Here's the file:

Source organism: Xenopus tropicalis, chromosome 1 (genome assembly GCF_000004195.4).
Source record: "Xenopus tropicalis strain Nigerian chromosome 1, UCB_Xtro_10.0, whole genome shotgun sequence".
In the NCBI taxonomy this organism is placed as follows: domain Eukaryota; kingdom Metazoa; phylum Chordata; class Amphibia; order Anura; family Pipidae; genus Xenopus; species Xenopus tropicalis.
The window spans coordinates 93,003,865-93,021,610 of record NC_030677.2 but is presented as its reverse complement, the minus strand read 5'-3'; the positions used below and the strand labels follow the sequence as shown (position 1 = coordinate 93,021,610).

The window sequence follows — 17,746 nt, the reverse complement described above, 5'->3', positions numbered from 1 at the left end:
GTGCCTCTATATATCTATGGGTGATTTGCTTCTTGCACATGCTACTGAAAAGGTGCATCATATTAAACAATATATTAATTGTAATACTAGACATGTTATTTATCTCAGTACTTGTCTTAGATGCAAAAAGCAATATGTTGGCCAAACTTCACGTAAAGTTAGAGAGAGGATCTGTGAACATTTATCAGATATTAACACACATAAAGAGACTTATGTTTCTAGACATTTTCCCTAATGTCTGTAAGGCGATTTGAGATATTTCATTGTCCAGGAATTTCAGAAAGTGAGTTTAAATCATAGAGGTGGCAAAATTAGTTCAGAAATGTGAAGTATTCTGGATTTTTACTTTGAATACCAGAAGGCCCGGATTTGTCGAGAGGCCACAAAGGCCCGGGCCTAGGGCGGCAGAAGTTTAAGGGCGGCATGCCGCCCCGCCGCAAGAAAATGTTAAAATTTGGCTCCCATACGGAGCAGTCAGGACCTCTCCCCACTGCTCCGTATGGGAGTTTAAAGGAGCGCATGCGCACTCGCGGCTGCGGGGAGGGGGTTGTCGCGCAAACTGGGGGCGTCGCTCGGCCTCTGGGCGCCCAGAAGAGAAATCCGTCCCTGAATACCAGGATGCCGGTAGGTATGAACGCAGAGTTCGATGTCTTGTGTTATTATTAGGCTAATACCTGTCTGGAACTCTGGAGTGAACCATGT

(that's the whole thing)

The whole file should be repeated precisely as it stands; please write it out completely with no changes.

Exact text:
Source organism: Xenopus tropicalis, chromosome 1 (genome assembly GCF_000004195.4).
Source record: "Xenopus tropicalis strain Nigerian chromosome 1, UCB_Xtro_10.0, whole genome shotgun sequence".
In the NCBI taxonomy this organism is placed as follows: domain Eukaryota; kingdom Metazoa; phylum Chordata; class Amphibia; order Anura; family Pipidae; genus Xenopus; species Xenopus tropicalis.
The window spans coordinates 93,003,865-93,021,610 of record NC_030677.2 but is presented as its reverse complement, the minus strand read 5'-3'; the positions used below and the strand labels follow the sequence as shown (position 1 = coordinate 93,021,610).

The window sequence follows — 17,746 nt, the reverse complement described above, 5'->3', positions numbered from 1 at the left end:
GTGCCTCTATATATCTATGGGTGATTTGCTTCTTGCACATGCTACTGAAAAGGTGCATCATATTAAACAATATATTAATTGTAATACTAGACATGTTATTTATCTCAGTACTTGTCTTAGATGCAAAAAGCAATATGTTGGCCAAACTTCACGTAAAGTTAGAGAGAGGATCTGTGAACATTTATCAGATATTAACACACATAAAGAGACTTATGTTTCTAGACATTTTCCCTAATGTCTGTAAGGCGATTTGAGATATTTCATTGTCCAGGAATTTCAGAAAGTGAGTTTAAATCATAGAGGTGGCAAAATTAGTTCAGAAATGTGAAGTATTCTGGATTTTTACTTTGAATACCAGAAGGCCCGGATTTGTCGAGAGGCCACAAAGGCCCGGGCCTAGGGCGGCAGAAGTTTAAGGGCGGCATGCCGCCCCGCCGCAAGAAAATGTTAAAATTTGGCTCCCATACGGAGCAGTCAGGACCTCTCCCCACTGCTCCGTATGGGAGTTTAAAGGAGCGCATGCGCACTCGCGGCTGCGGGGAGGGGGTTGTCGCGCAAACTGGGGGCGTCGCTCGGCCTCTGGGCGCCCAGAAGAGAAATCCGTCCCTGAATACCAGGATGCCGGTAGGTATGAACGCAGAGTTCGATGTCTTGTGTTATTATTAGGCTAATACCTGTCTGGAACTCTGGAGTGAACCATGT